The level of consciousness, degree of somatic injury, extent and duration of post-traumatic amnesia, severity of head injury, and degree of neurocognitive dysfunction in the early post-trauma period are important in determining outcome. Children who experience severe traumatic brain injury usually follow a predictable postoperative course/48) As previously noted, landmarks for recovery are associated with the time of emergence from coma and the time of emergence from post-traumatic amnesia. The emergence from coma is most often defined as the point at which the patient is able to follow simple verbal commands. Concurrently, visual tracking of objects in the environment may be observed.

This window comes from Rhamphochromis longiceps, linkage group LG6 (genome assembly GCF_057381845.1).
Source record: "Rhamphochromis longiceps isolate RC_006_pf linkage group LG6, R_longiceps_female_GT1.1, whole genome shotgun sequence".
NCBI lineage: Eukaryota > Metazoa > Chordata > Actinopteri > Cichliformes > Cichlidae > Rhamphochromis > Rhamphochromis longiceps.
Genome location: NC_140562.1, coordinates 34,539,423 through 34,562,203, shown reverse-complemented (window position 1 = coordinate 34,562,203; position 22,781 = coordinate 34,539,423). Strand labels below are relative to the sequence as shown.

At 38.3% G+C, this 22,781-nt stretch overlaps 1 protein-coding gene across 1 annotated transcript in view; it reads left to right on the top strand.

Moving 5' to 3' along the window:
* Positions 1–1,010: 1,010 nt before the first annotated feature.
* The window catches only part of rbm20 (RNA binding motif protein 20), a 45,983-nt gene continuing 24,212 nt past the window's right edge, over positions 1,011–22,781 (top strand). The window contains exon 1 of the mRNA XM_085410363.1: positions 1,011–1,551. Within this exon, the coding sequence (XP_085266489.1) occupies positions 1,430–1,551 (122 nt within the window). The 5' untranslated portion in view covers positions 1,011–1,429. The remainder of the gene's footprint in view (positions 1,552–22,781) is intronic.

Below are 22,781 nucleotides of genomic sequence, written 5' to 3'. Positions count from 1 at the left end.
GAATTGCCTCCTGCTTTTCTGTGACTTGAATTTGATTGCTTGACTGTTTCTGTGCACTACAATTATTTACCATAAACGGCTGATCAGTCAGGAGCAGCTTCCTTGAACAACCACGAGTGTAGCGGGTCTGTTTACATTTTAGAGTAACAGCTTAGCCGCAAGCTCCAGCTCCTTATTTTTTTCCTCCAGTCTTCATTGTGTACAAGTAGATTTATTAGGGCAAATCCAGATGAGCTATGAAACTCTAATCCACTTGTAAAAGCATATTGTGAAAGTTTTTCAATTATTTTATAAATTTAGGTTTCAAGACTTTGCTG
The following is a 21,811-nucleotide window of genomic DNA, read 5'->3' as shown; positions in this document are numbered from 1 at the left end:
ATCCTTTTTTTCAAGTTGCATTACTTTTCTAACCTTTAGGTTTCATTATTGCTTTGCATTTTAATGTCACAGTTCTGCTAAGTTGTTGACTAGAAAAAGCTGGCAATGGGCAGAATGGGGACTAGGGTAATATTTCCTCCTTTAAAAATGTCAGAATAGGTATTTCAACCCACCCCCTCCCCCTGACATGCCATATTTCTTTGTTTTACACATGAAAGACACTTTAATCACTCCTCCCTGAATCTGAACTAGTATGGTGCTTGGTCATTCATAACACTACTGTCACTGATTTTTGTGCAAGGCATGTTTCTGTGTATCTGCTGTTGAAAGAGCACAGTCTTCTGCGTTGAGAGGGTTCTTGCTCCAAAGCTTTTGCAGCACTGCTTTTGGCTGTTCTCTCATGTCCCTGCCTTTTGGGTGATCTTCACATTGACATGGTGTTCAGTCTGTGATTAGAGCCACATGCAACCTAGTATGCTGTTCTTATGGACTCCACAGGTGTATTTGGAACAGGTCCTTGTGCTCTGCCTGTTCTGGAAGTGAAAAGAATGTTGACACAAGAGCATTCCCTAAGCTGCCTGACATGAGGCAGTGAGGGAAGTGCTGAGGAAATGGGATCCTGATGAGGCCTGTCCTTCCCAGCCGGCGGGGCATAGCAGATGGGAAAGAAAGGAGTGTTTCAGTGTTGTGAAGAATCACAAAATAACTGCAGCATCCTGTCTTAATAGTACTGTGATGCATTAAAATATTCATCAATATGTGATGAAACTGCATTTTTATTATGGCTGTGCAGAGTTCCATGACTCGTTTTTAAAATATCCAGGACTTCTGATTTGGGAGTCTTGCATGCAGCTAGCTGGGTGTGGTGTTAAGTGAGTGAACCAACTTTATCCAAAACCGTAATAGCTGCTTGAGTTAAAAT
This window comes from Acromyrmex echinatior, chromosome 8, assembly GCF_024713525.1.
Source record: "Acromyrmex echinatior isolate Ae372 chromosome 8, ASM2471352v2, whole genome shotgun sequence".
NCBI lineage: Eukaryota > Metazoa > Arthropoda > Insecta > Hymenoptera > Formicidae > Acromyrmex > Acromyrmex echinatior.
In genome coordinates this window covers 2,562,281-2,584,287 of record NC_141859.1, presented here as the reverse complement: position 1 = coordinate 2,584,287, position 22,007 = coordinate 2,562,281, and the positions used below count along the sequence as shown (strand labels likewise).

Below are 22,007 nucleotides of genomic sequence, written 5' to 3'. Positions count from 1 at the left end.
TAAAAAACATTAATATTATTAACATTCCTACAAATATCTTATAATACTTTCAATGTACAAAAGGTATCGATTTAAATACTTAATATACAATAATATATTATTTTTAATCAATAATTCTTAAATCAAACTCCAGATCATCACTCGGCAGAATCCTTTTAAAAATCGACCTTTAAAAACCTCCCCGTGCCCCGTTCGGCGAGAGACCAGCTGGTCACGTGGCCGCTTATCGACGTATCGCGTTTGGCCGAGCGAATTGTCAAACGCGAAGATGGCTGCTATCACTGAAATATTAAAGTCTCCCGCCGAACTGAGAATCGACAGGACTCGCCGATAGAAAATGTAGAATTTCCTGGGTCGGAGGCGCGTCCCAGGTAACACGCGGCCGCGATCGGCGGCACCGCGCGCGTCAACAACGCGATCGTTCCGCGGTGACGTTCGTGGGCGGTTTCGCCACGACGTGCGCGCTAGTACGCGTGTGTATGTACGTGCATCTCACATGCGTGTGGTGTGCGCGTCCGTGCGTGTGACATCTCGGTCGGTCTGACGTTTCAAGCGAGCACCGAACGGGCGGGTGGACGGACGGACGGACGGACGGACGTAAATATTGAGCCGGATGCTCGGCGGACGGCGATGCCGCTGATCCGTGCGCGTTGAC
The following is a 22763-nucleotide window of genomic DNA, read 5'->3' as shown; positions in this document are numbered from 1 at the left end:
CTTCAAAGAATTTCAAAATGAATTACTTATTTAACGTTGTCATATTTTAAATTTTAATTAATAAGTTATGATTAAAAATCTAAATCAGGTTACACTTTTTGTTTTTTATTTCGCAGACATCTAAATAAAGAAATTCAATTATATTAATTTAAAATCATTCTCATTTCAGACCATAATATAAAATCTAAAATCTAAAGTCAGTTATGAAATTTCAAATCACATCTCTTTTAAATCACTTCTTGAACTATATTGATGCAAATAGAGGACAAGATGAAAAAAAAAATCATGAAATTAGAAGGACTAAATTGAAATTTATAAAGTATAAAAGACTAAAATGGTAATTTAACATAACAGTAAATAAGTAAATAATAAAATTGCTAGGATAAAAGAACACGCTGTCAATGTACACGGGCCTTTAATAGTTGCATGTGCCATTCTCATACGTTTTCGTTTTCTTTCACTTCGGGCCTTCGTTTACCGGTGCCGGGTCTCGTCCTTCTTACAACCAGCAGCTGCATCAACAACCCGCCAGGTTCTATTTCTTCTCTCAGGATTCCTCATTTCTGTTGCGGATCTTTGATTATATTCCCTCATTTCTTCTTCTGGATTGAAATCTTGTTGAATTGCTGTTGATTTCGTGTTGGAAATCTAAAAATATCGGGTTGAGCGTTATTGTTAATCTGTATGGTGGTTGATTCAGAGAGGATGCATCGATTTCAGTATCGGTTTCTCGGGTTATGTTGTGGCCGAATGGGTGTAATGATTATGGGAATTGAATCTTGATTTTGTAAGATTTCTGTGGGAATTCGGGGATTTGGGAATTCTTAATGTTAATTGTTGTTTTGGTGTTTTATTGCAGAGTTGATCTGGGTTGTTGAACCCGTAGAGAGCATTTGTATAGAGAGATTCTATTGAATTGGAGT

Post-traumatic amnesia ends when the child is able to form new memories. The frequency of post-traumatic amnesia is probably related to concurrent injury to the temporal lobes associated with the head trauma. However, older memories may be recalled that do not involve the temporal lobe. The hippocampus has a central role in the formation of new memories. Besides recovery from post-traumatic amnesia, another form of memory loss—retrograde amnesia—for events that took place before the accident, typically becomes shorter and shorter during the recovery process. It is important to remember that children with severe head trauma will rarely have specific memories of the accident itself. Overall, the most important milestones in recovery for future outcome are the length of coma and the duration of post-traumatic amnesia.
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